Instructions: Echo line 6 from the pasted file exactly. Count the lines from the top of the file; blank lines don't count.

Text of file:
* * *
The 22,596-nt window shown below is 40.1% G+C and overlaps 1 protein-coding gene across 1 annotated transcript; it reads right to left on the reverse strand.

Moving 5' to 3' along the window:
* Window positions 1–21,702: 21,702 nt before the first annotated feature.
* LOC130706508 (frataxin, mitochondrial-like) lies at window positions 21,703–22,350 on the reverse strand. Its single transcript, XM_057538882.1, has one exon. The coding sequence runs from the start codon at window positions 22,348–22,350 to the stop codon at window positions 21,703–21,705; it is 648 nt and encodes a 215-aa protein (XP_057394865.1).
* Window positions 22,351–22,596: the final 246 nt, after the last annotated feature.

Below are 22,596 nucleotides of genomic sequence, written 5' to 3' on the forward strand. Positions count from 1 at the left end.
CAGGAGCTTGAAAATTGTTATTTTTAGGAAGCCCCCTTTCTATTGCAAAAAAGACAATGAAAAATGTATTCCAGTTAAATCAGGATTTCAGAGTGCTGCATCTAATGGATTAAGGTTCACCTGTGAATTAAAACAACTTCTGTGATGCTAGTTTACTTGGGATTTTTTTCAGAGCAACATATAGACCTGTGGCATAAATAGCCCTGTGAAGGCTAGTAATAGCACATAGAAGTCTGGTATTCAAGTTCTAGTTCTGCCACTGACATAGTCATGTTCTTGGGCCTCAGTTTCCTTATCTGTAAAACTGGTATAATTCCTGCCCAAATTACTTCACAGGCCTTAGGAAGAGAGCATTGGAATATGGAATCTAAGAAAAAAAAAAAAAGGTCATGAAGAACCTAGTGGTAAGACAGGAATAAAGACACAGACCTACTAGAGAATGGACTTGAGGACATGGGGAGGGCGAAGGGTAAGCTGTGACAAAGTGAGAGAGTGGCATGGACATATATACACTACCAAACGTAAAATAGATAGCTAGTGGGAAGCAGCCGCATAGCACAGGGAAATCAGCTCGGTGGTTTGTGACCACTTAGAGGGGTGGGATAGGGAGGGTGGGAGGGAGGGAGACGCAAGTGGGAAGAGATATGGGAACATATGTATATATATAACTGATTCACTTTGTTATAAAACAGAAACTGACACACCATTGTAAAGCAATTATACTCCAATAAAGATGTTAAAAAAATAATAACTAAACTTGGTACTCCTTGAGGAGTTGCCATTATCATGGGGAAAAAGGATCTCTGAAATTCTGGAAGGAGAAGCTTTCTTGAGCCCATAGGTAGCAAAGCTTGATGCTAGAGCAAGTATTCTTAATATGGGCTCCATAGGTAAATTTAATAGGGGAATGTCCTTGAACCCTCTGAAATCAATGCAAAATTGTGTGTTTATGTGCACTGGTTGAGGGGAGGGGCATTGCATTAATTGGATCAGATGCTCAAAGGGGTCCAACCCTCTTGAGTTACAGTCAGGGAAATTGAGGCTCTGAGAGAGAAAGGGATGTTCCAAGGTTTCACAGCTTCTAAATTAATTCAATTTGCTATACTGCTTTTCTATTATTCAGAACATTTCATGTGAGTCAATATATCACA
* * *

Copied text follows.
Below are 22,596 nucleotides of genomic sequence, written 5' to 3' on the forward strand. Positions count from 1 at the left end.